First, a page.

Officially adopted as the national flag in 1948 but originally designed and flown in 1918, Guam’s flag is both aesthetically pleasing and rich with historical information. The design is fairly simple-a dark blue flag, a narrow red border (added 30 years after the original design), and the Guam seal in the center. The most fascinating part of the flag is its centerpiece, the seal of Guam. Each portion of the illustration depicted in the seal tells an important piece of Guam’s history.
The almond shape of the seal is a nod to the similarly shaped slingstone, an ancient weapon that was used by the natives of Guam. The scene on the seal portrays a proa (a sailing vessel that, in the past, was the main source for transportation in Guam) sailing through the Hagåtña River. A coconut palm is illustrated along sandy beaches, which is meaningful to Guam as its residents rely heavily upon coconut as a main food source. A beautiful cliff, a representation of the Punta Dos Amantes cliff, can be seen in the distance of the illustration. Finally, the word ‘Guam’ is written across the seal in bold red letters. Remarkably, the only change to the design of the Guam flag was the addition of its narrow red border in 1948.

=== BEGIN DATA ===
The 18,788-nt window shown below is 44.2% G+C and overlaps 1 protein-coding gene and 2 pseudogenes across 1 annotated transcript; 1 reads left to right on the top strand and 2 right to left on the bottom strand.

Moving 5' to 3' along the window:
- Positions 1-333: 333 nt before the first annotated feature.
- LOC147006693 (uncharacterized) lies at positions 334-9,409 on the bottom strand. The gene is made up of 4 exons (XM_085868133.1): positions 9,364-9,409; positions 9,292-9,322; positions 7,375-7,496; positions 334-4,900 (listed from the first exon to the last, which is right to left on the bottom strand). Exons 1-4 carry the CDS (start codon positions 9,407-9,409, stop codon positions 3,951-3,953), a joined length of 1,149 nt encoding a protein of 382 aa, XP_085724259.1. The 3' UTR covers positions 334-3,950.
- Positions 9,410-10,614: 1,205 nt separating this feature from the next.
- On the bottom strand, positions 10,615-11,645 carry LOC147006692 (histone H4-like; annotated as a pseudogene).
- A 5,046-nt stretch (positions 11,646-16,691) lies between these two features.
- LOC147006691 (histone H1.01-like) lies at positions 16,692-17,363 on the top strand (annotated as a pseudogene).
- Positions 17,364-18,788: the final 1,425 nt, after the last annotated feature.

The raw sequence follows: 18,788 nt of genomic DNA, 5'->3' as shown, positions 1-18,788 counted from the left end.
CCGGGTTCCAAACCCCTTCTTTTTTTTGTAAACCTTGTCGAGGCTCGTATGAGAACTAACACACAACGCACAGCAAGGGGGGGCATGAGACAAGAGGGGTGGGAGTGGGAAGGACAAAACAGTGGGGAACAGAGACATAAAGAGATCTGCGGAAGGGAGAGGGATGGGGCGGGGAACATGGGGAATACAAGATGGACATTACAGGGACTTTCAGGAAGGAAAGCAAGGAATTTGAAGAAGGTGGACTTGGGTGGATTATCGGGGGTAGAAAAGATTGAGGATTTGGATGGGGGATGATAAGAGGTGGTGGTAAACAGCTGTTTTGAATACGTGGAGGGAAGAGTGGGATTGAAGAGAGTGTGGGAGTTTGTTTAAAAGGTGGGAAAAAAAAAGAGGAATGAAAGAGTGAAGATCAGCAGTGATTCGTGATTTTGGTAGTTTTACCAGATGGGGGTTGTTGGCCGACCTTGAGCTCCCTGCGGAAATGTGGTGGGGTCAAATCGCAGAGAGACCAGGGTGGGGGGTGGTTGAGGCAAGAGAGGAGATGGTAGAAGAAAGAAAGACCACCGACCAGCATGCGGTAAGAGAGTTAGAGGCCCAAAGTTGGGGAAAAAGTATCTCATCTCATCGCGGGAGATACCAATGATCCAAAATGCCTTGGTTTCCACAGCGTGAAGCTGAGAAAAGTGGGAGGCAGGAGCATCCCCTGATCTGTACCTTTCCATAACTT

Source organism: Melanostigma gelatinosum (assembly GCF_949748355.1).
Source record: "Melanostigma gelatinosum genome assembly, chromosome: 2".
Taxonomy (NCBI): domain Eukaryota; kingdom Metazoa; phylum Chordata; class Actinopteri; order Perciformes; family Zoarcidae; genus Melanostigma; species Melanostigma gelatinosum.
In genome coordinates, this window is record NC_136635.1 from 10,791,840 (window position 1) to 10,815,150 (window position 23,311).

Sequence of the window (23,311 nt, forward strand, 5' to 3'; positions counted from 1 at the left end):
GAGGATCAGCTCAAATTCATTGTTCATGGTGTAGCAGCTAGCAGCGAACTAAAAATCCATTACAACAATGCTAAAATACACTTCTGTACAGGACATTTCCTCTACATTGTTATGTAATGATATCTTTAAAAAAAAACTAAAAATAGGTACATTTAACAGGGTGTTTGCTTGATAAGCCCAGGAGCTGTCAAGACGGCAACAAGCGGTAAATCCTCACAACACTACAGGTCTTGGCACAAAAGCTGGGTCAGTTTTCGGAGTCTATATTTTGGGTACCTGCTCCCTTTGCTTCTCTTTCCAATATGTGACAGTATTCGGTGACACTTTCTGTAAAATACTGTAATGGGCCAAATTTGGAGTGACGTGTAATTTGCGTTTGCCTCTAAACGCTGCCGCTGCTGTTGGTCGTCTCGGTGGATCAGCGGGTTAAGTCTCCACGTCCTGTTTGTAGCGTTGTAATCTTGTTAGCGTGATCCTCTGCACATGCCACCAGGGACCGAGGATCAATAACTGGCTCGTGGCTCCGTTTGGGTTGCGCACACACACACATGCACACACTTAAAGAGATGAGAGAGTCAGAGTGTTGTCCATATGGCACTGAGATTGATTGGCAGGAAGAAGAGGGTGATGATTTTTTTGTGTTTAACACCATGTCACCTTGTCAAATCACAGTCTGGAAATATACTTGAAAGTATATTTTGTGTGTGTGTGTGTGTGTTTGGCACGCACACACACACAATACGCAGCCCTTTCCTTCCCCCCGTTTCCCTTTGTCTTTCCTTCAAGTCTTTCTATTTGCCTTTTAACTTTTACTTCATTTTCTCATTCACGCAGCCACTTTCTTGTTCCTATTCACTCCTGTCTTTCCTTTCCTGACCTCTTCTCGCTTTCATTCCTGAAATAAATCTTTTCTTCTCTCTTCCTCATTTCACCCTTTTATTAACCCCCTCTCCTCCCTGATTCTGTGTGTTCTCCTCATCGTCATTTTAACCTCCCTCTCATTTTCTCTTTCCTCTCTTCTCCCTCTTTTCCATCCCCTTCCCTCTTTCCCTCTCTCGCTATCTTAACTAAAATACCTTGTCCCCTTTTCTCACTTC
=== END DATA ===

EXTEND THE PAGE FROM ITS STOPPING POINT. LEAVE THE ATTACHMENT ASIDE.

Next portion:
The history of the national flag of Guam is fairly uncomplicated in relation to other countries’ flags. Guam actually did not acquire its own flag until 1918; the flag of Spain (the original colonizer of Guam) was flown until 1898, and the flag of the United States (Guam is currently a territory of the U.S.) was flown in Guam until 1917. Guam first flew its own national flag at a ceremony on July 4, 1918, though the U.S. flag is still flown alongside it. The flag was first raised in 1918; however, it was not until February 9, 1948 that the flag was officially recognized by Guam’s government.
While the dates for the flag’s inception are not disputed, the inspiration for its design are still questioned. According to historians, there are three likely inspirations for the flag’s unique design: art done by Francisco Feja, a photograph taken from the collection of former Governor Robert Coontz in 1912, and drawings by the wife of Commander Carrol E. Paul, Helen Paul. Regardless of this dispute, it is safe to say that the citizens of Guam admire this respected, historically-rich world flag.